The SEP negotiation framework is a multi-faceted one since it involves Patent Law, Competition Law and Contract Law considerations. India does not have a SEP negotiation framework like the one laid down by the CJEU in Huawei v ZTE. [The Delhi High Court, in Ericsson v CCI, has made a reference to the CJEU judgment in Huawei v ZTE].
It is not that the CJEU judgment has removed all the ambiguities in the SEP negotiation framework. On the other hand, the CJEU judgment has set out a framework which is subject to the interpretation of the national courts of EU. The Federal Court of Justice of Germany (BGH) has delivered a judgment interpreting the Huawei v. ZTE framework. The judgment is quite significant considering the catena of SEP-related cases decided by various German courts. This is the first judgment of BGH on a FRAND dispute post – Huawei v. ZTE. A detailed summary is available here. This post is only meant to highlight some key aspects.
Sisvel v Haier, KZR 36/17
On 05 May 2020, the German Federal Court of Justice delivered a landmark judgment that interpreted the FRAND negotiation framework laid down by the CJEU in Huawei v. ZTE.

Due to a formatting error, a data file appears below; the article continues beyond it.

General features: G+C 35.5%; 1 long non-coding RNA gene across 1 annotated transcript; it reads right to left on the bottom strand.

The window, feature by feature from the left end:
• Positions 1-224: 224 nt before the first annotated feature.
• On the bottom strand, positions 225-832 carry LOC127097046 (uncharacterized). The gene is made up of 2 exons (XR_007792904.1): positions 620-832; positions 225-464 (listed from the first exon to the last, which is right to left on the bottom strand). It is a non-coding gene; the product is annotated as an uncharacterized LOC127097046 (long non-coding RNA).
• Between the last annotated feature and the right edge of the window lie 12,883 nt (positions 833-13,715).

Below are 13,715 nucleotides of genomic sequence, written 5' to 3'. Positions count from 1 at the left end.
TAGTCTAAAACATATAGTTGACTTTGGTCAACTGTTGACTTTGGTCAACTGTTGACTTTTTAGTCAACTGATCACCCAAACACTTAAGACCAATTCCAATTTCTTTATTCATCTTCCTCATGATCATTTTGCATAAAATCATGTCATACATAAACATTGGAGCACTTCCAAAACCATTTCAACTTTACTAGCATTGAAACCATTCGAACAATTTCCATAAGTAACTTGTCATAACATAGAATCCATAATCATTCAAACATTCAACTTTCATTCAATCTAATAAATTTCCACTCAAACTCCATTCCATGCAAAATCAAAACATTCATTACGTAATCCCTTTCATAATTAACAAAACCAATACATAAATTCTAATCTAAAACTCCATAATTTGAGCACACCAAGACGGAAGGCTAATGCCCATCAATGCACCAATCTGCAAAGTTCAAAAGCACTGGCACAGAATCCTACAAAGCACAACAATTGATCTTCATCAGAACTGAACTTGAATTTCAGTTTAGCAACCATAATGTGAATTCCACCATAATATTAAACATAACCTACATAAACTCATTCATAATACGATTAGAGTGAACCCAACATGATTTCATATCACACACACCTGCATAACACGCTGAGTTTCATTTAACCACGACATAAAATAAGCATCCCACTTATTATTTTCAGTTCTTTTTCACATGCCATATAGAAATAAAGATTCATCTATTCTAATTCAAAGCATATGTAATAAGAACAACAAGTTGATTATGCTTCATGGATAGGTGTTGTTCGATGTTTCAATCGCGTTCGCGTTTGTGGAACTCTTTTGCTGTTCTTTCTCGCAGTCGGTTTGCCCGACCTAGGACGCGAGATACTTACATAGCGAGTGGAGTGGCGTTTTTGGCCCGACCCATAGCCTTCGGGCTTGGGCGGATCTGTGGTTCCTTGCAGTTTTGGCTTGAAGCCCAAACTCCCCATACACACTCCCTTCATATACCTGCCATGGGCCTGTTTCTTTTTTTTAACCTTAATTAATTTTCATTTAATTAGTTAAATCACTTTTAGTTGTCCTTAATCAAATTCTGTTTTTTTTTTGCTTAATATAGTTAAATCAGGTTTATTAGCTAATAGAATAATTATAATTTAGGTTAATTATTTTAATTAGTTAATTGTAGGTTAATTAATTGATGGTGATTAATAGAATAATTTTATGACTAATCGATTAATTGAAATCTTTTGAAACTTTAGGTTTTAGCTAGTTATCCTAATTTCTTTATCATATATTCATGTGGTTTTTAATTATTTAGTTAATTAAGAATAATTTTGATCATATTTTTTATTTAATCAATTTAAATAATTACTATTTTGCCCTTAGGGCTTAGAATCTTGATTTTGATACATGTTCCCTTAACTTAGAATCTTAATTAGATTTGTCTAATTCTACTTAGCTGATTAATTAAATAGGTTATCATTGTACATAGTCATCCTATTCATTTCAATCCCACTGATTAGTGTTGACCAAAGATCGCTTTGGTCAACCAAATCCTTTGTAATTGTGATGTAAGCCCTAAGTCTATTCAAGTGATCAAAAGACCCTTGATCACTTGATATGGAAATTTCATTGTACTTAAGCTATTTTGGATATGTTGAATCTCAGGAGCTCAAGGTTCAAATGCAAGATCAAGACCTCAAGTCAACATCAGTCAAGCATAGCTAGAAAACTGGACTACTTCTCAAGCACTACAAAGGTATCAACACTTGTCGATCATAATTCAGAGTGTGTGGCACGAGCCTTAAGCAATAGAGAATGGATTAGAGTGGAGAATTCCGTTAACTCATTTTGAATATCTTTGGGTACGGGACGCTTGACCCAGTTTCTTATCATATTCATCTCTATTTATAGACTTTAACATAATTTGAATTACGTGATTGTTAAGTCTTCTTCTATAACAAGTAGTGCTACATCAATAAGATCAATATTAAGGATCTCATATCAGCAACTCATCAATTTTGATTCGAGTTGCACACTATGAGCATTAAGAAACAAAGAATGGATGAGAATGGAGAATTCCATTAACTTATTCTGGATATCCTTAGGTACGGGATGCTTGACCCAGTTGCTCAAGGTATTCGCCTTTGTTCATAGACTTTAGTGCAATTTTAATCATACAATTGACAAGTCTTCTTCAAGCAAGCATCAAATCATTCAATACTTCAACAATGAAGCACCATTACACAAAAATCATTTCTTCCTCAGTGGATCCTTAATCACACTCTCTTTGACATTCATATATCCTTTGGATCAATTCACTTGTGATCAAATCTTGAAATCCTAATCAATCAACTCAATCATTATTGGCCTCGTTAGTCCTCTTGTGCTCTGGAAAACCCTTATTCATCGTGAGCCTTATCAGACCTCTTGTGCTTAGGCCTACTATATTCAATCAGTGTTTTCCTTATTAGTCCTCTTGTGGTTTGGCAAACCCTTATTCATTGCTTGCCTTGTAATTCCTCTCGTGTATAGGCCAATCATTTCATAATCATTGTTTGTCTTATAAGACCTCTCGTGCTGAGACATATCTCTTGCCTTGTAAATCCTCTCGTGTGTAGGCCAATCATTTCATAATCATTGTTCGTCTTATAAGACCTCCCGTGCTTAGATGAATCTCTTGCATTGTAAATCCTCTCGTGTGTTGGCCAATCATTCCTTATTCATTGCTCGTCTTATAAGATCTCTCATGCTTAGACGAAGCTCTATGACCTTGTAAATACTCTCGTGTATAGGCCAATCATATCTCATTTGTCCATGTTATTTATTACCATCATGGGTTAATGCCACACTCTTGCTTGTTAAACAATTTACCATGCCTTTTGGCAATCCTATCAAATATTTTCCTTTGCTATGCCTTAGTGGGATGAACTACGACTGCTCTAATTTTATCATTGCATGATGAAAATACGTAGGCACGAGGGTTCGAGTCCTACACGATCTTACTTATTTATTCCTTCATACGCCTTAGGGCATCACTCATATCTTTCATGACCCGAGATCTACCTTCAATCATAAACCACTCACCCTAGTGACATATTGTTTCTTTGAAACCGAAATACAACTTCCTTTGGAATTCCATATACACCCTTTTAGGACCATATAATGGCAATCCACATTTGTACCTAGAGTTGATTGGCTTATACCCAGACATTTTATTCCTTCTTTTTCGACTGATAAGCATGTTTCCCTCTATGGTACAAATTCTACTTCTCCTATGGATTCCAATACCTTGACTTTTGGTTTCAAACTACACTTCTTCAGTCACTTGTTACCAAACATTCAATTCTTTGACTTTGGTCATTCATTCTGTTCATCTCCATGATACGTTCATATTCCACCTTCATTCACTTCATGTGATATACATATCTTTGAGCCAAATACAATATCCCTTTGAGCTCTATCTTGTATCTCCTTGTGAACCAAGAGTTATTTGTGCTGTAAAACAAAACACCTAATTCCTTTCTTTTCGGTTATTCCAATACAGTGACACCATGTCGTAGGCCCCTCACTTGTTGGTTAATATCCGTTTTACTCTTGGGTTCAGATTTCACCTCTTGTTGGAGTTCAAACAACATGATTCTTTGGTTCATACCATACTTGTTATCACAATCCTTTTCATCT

The BGH clarified that a patent right will not ipso facto create a dominant position.
The BGH cautioned that the conduct of infringer should reflect genuineness and seriousness as far as FRAND licensing negotiations are concerned. For e.g, conditional declaration of willingness can indicate absence of seriousness on the part of the infringer. 
The infringer must be presented with sufficient (and not detailed) information which will enable the infringer to assess the allegation of infringement.
The patent holder is required to provide information on computation of royalty only after the expression of willingness by the infringer. 
FRAND royalty rate is not an objective number; it can be a range. 
Portfolio licensing does not by itself indicate abuse of dominant position. It can amount to abuse of dominant position if certain conditions are met. 
On computation of damages, FRAND royalty can be the basis only when the infringer was a willing licensee 
 Paragraphs 56, 57, 58
 Paragraph 83
 Paragraph 96
 Paragraph 98
 Paragraph 99
 Paragraph 81
 Paragraph 78